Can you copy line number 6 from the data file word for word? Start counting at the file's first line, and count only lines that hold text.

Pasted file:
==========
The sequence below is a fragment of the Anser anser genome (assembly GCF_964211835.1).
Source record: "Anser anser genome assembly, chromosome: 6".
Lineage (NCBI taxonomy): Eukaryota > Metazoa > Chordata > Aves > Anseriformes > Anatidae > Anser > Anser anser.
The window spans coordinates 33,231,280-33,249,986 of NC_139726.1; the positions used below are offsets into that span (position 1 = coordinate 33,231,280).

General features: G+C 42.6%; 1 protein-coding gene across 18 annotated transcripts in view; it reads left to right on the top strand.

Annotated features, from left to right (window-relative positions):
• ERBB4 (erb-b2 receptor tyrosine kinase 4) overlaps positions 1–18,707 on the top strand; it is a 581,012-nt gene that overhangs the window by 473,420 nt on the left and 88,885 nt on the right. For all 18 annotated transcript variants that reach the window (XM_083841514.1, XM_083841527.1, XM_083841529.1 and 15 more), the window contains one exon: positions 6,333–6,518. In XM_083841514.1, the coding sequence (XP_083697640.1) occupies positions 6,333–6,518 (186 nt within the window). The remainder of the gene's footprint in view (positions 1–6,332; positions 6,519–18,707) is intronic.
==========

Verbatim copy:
Annotated features, from left to right (window-relative positions):